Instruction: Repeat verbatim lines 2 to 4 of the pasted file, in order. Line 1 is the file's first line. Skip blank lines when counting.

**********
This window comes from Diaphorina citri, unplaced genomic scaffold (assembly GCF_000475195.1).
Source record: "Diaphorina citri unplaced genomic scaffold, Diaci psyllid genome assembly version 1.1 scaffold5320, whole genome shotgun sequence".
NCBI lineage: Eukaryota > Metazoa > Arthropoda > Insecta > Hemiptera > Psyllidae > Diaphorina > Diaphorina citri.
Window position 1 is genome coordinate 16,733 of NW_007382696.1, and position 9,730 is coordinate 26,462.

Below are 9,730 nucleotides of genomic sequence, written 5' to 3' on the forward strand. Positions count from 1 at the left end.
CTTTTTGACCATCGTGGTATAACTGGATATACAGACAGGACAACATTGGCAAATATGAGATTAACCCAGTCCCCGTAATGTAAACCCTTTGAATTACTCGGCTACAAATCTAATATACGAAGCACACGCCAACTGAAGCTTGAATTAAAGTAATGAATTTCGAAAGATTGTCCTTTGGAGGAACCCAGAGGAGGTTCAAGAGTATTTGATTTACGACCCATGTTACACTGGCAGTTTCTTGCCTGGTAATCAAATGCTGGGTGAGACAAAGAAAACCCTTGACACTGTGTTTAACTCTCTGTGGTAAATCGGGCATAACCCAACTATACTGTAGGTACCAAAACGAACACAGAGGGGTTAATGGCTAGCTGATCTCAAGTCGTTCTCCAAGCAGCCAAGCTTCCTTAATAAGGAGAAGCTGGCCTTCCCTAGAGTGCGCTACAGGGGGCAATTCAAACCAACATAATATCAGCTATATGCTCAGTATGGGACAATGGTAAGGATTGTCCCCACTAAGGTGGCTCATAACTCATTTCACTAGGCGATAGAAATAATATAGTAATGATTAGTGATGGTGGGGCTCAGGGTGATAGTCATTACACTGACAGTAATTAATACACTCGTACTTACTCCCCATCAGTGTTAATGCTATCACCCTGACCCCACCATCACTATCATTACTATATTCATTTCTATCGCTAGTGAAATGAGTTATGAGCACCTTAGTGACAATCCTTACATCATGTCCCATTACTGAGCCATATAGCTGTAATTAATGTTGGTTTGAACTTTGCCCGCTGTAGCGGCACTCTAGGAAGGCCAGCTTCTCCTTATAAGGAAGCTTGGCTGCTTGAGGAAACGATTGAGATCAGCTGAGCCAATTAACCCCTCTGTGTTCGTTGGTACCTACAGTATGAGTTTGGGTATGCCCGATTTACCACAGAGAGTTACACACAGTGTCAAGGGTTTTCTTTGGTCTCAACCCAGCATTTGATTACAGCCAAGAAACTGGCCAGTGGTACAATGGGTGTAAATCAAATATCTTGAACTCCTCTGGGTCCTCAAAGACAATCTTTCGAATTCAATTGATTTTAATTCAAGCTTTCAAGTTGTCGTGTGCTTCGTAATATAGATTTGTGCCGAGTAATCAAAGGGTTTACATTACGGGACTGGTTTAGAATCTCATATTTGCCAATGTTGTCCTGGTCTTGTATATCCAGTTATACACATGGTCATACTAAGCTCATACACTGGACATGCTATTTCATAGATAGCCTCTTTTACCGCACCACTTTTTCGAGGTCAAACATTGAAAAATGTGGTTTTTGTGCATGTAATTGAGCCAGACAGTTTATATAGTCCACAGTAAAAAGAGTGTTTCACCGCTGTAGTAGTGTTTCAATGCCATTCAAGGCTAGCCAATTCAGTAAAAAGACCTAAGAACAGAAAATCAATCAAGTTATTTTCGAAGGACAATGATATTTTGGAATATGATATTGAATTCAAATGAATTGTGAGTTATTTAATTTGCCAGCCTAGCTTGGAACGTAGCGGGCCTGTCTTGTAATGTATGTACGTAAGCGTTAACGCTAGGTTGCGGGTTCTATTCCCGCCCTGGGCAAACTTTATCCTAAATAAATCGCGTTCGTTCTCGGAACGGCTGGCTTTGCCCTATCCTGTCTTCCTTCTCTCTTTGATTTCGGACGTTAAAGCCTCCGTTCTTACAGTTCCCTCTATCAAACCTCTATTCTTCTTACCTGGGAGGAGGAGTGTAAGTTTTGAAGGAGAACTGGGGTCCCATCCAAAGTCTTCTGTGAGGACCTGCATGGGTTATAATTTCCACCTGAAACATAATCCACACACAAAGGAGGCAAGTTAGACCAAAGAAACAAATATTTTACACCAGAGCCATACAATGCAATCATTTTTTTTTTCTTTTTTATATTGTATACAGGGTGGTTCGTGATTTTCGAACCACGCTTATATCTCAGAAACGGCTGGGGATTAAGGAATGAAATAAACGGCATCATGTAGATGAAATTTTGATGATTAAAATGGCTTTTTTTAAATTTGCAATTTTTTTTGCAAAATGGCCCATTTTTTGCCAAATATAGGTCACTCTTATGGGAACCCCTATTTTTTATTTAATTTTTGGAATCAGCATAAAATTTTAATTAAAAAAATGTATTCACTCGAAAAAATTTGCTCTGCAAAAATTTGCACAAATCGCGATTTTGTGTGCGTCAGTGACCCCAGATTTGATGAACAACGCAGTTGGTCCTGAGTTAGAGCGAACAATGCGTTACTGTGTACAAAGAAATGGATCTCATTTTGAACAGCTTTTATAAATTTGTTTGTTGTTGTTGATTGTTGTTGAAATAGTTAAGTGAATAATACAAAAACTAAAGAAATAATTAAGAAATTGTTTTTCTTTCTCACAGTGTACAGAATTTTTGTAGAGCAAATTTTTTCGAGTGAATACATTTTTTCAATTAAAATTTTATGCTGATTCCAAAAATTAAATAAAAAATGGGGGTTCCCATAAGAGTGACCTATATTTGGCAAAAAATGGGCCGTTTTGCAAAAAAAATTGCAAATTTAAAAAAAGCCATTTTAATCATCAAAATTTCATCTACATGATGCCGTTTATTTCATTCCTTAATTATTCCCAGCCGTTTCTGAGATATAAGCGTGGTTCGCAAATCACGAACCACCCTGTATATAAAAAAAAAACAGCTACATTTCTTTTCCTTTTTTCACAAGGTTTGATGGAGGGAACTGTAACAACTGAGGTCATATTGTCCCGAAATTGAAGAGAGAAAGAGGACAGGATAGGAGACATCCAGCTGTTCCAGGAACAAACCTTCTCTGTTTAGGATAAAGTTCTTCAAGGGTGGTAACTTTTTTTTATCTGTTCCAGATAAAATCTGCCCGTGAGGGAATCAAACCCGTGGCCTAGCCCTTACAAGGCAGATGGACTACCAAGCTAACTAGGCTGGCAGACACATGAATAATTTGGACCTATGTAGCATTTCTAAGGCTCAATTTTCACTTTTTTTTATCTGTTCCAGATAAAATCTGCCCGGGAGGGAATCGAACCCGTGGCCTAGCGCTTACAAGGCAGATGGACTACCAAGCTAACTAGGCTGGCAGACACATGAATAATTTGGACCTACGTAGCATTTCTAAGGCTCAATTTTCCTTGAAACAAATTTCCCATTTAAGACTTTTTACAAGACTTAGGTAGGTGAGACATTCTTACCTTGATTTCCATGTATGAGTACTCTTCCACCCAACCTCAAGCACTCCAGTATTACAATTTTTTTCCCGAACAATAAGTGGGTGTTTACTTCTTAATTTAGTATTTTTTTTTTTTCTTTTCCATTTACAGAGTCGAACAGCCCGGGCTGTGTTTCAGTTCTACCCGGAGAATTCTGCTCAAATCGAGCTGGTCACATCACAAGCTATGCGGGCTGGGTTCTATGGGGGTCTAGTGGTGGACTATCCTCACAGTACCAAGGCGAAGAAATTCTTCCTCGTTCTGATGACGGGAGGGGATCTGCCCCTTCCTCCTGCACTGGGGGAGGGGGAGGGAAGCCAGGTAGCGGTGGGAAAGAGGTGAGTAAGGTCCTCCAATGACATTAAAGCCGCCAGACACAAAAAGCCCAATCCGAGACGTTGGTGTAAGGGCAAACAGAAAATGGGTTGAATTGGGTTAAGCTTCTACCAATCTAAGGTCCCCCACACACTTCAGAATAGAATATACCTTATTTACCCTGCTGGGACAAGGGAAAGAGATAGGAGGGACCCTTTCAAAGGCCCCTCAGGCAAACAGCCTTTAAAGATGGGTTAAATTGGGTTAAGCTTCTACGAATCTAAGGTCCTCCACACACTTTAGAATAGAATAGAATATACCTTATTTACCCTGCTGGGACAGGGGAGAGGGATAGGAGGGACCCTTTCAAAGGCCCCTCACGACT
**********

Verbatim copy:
Source record: "Diaphorina citri unplaced genomic scaffold, Diaci psyllid genome assembly version 1.1 scaffold5320, whole genome shotgun sequence".
NCBI lineage: Eukaryota > Metazoa > Arthropoda > Insecta > Hemiptera > Psyllidae > Diaphorina > Diaphorina citri.
Window position 1 is genome coordinate 16,733 of NW_007382696.1, and position 9,730 is coordinate 26,462.